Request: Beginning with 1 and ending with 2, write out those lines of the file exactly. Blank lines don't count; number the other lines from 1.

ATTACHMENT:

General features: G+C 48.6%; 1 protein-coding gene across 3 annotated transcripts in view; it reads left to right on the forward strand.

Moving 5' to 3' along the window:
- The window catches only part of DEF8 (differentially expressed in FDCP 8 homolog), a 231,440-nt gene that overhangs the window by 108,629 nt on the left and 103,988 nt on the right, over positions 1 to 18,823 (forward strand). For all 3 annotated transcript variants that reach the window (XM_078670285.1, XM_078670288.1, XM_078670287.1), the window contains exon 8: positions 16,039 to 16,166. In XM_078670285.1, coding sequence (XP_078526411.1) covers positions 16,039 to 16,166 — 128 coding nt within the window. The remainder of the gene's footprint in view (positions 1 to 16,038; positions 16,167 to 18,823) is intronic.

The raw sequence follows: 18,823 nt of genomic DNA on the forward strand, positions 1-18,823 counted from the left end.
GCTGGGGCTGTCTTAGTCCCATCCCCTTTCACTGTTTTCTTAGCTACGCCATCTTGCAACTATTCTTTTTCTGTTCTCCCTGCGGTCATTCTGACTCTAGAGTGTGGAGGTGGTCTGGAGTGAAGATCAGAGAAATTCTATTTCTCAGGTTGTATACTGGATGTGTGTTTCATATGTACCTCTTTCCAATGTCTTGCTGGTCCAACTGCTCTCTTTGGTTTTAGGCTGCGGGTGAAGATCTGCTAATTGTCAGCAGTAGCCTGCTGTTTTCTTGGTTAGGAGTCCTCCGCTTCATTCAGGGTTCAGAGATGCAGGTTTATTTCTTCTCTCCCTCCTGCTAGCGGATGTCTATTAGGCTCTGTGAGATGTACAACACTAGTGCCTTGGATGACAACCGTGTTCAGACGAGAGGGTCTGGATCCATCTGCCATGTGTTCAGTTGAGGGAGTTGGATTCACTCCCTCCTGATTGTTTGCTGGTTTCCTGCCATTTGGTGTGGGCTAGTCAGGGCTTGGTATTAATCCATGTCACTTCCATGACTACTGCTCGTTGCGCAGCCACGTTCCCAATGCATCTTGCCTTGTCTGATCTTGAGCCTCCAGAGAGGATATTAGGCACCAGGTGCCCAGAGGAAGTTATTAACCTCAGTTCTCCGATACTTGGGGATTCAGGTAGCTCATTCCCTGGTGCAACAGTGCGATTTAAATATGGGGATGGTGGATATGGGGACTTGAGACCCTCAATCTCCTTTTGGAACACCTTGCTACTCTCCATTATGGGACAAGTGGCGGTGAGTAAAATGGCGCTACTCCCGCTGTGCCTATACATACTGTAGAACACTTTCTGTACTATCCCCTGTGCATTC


General features: G+C 48.6%; 1 protein-coding gene across 3 annotated transcripts in view; it reads left to right on the forward strand.

Moving 5' to 3' along the window: